To ensure you don't end up with an invalid Travis CI configuration, which might be accidently committed, you can use composer-travis-lint a simple Composer script linting the .travis.yml with the help of the Travis CI API.

Happy refactoring.

Tuesday, 20 September 2016

Anatomy of a dope PHP package repository

While contributing to Construct, maintained by Jonathan Torres, I gathered some insights and learnings on the characteristics of a dope PHP package repository. This post summarises and illustrates these, so that PHP package develeopers have a complementary guideline to improve existing or imminent package repositories. Jonathan Reinink did a good job in putting the PHP package checklist out there which provides an incomplete, but solid quality checklist for open-source PHP packages.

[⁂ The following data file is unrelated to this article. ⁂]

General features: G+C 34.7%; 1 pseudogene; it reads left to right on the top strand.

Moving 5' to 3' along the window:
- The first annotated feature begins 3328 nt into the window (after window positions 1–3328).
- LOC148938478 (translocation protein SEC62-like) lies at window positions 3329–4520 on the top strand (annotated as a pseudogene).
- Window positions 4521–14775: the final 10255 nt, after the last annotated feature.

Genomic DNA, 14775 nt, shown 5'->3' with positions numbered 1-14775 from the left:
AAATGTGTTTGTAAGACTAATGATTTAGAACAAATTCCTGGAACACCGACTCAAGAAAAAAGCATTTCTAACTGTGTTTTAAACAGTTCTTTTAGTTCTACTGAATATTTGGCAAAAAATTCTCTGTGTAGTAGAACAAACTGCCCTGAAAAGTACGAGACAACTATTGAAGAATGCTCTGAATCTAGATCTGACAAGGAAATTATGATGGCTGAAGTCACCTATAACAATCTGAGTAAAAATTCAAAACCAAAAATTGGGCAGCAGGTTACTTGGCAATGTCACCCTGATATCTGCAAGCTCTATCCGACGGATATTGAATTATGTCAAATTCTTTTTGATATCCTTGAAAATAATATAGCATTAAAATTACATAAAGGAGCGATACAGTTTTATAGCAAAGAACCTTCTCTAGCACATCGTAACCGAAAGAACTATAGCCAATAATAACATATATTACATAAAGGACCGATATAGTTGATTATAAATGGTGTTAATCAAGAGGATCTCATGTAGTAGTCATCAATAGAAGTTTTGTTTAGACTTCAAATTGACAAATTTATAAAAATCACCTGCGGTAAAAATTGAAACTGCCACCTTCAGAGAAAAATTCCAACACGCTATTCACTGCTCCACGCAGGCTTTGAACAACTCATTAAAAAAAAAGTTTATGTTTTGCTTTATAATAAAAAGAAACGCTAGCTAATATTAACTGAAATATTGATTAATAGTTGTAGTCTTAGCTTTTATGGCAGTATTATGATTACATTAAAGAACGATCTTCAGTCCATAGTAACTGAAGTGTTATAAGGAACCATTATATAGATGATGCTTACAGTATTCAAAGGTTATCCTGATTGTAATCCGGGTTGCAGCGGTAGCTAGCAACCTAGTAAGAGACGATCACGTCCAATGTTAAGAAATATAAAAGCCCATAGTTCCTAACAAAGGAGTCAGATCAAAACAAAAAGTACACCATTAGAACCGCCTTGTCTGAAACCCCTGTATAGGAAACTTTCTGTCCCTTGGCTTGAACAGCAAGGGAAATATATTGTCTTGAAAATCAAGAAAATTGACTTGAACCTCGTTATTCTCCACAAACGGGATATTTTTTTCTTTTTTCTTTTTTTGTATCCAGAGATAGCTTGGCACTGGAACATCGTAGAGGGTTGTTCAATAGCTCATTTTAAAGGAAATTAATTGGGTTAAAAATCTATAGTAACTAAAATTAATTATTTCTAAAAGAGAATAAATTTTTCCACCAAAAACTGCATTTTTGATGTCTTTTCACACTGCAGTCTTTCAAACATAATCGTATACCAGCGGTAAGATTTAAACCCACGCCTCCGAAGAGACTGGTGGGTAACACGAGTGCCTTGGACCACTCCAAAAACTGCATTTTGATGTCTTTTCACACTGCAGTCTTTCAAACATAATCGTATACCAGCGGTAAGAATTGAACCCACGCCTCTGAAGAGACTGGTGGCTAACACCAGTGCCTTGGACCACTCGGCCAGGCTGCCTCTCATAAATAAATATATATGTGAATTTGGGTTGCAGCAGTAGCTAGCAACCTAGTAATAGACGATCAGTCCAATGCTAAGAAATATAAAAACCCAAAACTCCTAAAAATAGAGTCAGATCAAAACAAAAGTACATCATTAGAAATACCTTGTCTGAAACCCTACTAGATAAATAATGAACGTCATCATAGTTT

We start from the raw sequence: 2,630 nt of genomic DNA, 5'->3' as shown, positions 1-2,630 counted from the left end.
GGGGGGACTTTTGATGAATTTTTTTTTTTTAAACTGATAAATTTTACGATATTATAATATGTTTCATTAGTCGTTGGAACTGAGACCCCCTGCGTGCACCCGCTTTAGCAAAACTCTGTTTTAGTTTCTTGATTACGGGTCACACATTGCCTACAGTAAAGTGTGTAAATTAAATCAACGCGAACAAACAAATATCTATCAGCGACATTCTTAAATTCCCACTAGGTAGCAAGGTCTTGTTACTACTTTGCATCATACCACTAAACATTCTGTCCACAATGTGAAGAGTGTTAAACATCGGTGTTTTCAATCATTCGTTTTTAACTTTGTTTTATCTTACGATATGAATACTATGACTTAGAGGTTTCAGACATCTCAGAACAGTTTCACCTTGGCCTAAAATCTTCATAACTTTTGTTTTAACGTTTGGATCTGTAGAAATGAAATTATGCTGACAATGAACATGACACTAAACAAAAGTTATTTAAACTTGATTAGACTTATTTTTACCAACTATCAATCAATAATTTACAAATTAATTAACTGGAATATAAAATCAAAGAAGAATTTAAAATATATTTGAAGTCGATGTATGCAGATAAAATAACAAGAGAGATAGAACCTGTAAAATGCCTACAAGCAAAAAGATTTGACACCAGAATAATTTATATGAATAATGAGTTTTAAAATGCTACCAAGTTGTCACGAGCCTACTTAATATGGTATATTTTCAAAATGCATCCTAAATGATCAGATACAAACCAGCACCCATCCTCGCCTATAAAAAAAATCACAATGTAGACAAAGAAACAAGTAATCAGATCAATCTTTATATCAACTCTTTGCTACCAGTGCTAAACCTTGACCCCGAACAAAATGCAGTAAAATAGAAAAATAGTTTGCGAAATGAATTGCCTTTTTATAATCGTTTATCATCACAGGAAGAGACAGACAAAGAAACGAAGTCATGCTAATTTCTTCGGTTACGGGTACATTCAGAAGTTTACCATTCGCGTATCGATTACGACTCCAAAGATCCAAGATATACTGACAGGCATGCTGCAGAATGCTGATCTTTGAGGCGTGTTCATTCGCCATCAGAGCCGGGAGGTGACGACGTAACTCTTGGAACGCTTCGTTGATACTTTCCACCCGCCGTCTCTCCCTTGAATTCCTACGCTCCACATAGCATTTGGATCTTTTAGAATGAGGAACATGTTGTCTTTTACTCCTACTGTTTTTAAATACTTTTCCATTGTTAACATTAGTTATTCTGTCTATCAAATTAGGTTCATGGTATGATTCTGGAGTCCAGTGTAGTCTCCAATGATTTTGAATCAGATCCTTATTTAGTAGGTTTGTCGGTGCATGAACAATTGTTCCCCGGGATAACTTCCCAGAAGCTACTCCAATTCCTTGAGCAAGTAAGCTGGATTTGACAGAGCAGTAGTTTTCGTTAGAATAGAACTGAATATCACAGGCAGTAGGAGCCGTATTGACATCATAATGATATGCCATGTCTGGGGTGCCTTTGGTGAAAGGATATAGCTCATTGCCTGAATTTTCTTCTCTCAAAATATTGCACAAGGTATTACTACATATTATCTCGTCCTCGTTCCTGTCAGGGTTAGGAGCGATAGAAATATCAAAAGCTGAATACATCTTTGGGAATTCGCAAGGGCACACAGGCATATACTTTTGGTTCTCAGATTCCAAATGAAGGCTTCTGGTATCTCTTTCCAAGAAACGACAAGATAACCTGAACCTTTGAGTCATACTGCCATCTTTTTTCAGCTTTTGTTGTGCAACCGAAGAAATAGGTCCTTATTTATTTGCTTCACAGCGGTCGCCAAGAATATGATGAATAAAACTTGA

I'll distill the characteristics of a dope PHP package repository by looking at the repository artifacts Construct can generate for you when starting the development of a new PHP project or micro-package. The following tree command output shows most of the elements this post will touch upon. The artifacts in parenthese are optional and configurable from Construct but can nonetheless have an import impact on the overall package quality.

├── <package-name>
│   ├── CHANGELOG.md
│   ├── (CONDUCT.md)
│   ├── composer.json
│   ├── composer.lock
│   ├── CONTRIBUTING.md
│   ├── (.editorconfig)
│   ├── (.env)
│   ├── (.env.example)
│   ├── (.git)
│   │   └── ...
│   ├── .gitattributes
│   ├── (.github)
│   │   ├── CONTRIBUTING.md
│   │   ├── ISSUE_TEMPLATE.md